People & Events: Origins of the Beauty Pageant
Contests to determine "who is the fairest of them all" have been around at least since ancient Greece and the Judgment of Paris. According to legend, a poor mortal goatherd, Alexandros (Paris), was called upon to settle a dispute among the goddesses. Who was the most beautiful: Hera (Juno), Aprhodite (Venus), or Athena (Minerva)? All three goddesses offered bribes: according to the writer Apollodorus, "Hera said that if she were preferred to all women, she would give him the kingdom over all men; and Athena promised victory in war, and Aphrodite the hand of Helen." When Paris selected Aphrodite in exchange for getting Helen of Troy, the most beautiful mortal of the time, he inadvertently started the Trojan War.
While ancient Greeks memorialized in myth the complicated relationship between beauty and competition, there is no historical evidence that they actually held contests for women. A "contest of physique" called the euandria was held yearly at an Athenian festival -- but the contest was for men. European festivals dating to the medieval era provide the most direct lineage for beauty pageants. For example, English May Day celebrations always involved the selection of queens.
In the United States, the May Day tradition of selecting women to serve as symbols of bounty and community ideals continued, as young beautiful women participated in public celebrations. When George Washington rode from Mount Vernon to New York City in 1789 to assume the presidency, groups of young women dressed in white lined his route, placing palm branches before his carriage. General Lafayette's triumphant tour of the United States in 1826 also was greeted by similar delegations of young women.
The first truly modern beauty contest, involving the display of women's faces and figures before judges, can be traced to one of America's greatest showmen, Phineas T. Barnum (of circus fame). In the 1850s, the ever-resourceful Barnum owned a "dime museum" in New York City that catered to the growing audience for commercial entertainment. Some of Barnum's most popular attractions were "national contests" where dogs, chickens, flowers, and even children were displayed and judged for paying audiences. While 61,000 people swarmed to his baby show in 1855, a similar event the year before to select and exhibit "the handsomest ladies" in America proved a disappointment. The prize -- a dowry (if the winner was single) or a diamond tiara (if the winner was married) -- was not enough to lure respectable girls and women of the Victorian era to publicly display themselves.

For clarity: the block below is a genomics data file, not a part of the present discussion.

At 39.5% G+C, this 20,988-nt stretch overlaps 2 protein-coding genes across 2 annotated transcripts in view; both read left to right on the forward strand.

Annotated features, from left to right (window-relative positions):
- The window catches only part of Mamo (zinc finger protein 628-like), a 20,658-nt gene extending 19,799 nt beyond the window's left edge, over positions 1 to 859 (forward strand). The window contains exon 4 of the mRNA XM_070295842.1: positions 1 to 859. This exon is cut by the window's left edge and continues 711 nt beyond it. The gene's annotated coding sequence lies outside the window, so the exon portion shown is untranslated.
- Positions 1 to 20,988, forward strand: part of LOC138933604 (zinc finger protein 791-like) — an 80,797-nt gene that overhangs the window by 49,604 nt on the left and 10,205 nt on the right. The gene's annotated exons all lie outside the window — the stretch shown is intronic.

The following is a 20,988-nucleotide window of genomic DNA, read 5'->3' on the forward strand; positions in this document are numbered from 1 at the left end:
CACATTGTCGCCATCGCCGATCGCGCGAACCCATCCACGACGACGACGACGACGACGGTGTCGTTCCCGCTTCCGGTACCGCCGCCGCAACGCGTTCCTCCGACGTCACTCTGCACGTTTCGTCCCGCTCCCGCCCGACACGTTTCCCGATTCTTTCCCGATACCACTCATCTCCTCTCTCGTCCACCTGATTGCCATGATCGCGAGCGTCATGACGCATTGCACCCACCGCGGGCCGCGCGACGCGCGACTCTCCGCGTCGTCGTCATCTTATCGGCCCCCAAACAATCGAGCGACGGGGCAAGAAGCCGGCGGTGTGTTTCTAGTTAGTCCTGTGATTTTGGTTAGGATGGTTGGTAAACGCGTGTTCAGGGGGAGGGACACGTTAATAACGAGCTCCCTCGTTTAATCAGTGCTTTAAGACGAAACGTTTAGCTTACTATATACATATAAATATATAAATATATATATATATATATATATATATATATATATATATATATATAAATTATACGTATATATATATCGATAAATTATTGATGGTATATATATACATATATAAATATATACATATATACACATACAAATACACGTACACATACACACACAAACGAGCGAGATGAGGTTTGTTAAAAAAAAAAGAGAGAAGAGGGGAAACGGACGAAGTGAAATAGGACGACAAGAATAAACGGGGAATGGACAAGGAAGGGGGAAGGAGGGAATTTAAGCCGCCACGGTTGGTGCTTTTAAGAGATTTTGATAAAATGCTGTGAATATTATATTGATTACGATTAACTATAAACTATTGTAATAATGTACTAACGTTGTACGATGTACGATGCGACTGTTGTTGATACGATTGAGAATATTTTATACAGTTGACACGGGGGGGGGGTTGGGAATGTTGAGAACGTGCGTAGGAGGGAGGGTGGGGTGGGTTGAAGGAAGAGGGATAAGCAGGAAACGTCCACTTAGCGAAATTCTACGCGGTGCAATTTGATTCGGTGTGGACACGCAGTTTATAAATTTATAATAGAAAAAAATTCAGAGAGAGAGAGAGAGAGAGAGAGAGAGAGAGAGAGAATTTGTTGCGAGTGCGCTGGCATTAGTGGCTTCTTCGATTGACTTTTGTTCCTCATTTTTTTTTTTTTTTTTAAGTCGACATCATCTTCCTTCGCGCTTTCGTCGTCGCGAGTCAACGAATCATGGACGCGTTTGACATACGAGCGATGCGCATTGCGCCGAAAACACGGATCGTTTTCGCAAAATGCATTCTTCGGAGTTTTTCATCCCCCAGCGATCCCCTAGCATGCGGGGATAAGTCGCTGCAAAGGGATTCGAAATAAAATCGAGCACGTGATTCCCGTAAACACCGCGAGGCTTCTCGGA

Barnum developed a brilliant alternate plan for a beauty contest that would accept entries in the form of photographic likenesses. These photographs would be displayed in his museum and the public would vote for them. The final ten entrants would receive specially commissioned oil portraits of themselves. These portraits would be reproduced in a "fine arts" book to be published in France, entitled the World's Book of Female Beauty. Barnum sold off his museum before the photographs arrived, but in employing modern technology and in combining lowbrow entertainment with the appeal of highbrow culture, Barnum pioneered a new model of commercial entertainment.
In the decades to come, the picture photo contest was widely imitated and became a respectable way for girls and women to have their beauty judged. Civic leaders across the country, seeking to boost citizen morale, incorporate newcomers, and attract new settlers and businesses to their communities, held newspaper contests to choose women that represented the "spirit" of their locales. One of the most popular of these contests occurred in 1905, when promoters of the St. Louis Exposition contacted city newspapers across the country to select a representative young woman from their city to compete for a beauty title at the Exposition. There was intense competition and, according to one report, forty thousand photo entries.
By the early decades of the twentieth century, attitudes had begun to change about beauty pageants. Prohibitions against the display of women in public began to fade, though not to disappear altogether. One of the earliest known resort beauty pageants had been held in 1880, at Rehoboth Beach, Delaware. However, it was not until the twentieth century that beach resorts began to hold regular beauty pageants as entertainments for the growing middle class. In 1921, in an effort to lure tourists to stay past Labor Day, Atlantic City organizers staged the first Miss America Pageant in September. Stressing that the contestants were both youthful and wholesome, the Miss America Pageant brought together issues of democracy and class, art and commerce, gender and sex -- and started a tradition that would grow throughout the century to come.
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